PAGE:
The new deal will round out each of the companies product lines in two networking technology areas: Ethernet at 10- to 1,000-mbps speeds, a mainstay in most connected workgroups, and ATM (asynchronous transfer mode), a high-speed pipe often used to tie multiple buildings in a campus or multiple sites over the wide area to each other.
The two giants have previously partnered to jointly develop an IBM switch line called the 8260. The new relationship gives IBM's gear an increased role in LANs (local area network) tied to ATM and offers 3Com an opportunity to expand its presence in the ATM market and as a networking player in the wide area.
"It just continues to expand 3Com's push into IBM's sandbox," said Craig Johnson, principal analyst for market watcher Current Analysis. "It gives 3Com access to potentially larger network sites and gives IBM some pieces they really need."
Under terms of the new agreement, IBM and 3Com will trade technologies to ramp up their respective high-end Ethernet-to-ATM switch offerings. 3Com also promises to market IBM's Multiprotocol Switching Services (MSS) internetworking software for ATM-based network environments, tying LAN-based ATM protocols to WAN-based protocols. IBM will also resell 3Com's SuperStack II gear and add ATM uplinks to that popular 3Com workgroup Ethernet-based switch line.
Big Blue will also gain Fast Ethernet and Gigabit Ethernet functionality from 3Com in future modules for IBM's 8260 switch platform, leveraging 3Com's expertise in the technology, according to IBM officials.
Most of the technology will roll out next year, according to company officials, though 3Com's Gigabit Ethernet gear is supposed to hit the market by the end of this year.
"The new paradigm in this space is co-opetition," observed Esmerelda Silva, analyst with International Data Corporation. "Sometimes the best way is to partner rather than go it alone."
Ron Sege, 3Com's vice president for its enterprise systems business, said the new arrangement could add $500 million in revenue to company coffers over the next five years. That figure echoes the amount 3Com officials said was achievable through a recently announced partnership with Siemens.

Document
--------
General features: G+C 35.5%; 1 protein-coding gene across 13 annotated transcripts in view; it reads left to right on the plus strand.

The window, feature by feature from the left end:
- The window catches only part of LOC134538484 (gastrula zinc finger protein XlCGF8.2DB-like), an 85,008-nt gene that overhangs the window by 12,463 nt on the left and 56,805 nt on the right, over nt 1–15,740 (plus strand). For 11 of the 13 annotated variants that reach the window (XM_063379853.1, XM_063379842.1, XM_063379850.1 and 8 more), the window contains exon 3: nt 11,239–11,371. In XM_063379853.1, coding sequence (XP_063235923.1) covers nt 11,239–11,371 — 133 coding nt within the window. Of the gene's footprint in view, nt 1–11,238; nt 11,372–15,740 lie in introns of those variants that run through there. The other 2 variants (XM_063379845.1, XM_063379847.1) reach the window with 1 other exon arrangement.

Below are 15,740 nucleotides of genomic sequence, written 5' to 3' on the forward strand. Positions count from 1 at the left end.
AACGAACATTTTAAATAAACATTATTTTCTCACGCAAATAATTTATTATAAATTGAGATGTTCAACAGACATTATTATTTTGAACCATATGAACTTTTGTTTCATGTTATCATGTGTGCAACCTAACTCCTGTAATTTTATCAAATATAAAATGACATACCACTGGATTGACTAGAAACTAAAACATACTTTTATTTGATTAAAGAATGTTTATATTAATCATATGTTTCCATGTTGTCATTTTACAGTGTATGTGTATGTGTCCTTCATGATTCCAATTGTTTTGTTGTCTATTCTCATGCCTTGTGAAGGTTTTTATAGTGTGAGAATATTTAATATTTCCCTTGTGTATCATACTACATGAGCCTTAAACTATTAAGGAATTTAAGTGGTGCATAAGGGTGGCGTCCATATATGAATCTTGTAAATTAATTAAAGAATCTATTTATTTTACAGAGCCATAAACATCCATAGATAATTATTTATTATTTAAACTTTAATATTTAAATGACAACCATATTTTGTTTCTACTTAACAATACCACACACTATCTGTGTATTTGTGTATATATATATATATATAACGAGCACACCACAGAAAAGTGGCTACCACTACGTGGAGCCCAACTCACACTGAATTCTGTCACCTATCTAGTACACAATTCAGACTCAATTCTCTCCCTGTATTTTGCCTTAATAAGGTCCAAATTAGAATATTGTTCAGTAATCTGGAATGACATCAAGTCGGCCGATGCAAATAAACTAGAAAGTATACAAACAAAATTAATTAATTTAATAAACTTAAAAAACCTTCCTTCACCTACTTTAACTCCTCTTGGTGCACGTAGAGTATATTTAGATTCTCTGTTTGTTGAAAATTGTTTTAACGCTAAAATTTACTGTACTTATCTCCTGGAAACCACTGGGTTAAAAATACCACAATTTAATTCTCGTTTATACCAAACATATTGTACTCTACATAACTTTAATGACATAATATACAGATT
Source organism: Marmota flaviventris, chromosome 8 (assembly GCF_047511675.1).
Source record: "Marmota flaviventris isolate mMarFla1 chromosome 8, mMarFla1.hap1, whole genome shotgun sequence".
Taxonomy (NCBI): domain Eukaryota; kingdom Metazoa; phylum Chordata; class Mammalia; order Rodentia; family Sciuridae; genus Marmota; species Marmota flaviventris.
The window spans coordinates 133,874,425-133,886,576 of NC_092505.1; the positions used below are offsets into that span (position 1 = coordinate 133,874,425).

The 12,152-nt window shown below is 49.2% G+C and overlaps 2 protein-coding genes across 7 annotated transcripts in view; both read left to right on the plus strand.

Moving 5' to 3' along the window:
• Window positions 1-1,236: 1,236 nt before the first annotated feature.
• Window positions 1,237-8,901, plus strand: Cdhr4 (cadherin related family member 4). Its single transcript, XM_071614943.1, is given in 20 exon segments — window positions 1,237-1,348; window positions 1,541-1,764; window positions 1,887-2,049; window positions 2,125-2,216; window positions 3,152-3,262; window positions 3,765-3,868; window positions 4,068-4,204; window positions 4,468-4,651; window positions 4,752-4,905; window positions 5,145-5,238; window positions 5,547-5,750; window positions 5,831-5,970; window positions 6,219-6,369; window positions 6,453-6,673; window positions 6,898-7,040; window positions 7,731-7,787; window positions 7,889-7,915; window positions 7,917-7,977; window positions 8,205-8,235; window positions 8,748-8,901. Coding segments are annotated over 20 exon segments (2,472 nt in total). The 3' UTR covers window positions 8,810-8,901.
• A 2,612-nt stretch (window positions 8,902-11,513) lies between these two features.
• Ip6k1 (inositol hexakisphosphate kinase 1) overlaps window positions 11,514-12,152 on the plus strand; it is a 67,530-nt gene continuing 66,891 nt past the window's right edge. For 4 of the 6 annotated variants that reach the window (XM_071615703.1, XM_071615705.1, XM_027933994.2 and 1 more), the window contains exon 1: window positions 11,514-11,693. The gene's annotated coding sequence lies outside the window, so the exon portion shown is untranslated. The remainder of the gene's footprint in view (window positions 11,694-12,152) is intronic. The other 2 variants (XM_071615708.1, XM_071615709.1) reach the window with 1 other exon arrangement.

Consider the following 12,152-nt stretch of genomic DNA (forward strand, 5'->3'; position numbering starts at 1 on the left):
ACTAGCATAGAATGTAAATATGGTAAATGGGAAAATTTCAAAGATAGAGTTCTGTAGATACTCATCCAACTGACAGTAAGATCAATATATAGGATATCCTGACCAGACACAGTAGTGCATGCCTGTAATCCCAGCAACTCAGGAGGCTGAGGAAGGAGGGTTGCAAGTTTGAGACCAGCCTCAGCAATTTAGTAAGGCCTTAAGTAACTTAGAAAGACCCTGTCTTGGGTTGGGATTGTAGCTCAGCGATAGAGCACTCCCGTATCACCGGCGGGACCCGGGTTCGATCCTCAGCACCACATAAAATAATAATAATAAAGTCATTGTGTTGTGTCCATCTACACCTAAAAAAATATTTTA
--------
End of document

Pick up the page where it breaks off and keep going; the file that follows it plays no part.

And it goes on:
IBM currently resells 3Com networking hardware products stemming from a relationship Big Blue had with Chipcom, a company 3Com acquired in 1995. Since that time, IBM has also developed partnerships with LAN (local area network) switching player Xylan and Cascade Communications, which was recently acquired by Ascend Communications.
An expanded partnership with 3Com could potentially spell trouble for Xylan, in particular, a company that has been hurt financially by sluggish sales of its product through IBM's sales channels but could use the IBM machine to expand its presence in corporate networks.
Xylan officials were forced to pre-release preliminary earnings because of a revenue shortfall related to IBM sales, among other reasons. Total sales still came in at over $45 million for the quarter, with income totaling over $7 million, a significant jump for the company.
"It can't help the relationship, let's put it that way," said Johnson.
IBM officials said they would soon clarify their other partners' roles, but they noted that the company still spends 80 percent of its research and development dollars on internally developed networking technologies, rather than third-party integration.
"We are going for a balanced approach," said Rick McGee, IBM's vice president of strategy and business development for its networking hardware division. The executive also said the expanded relationship with 3Com did not represent a "decline" in IBM's relationship with others.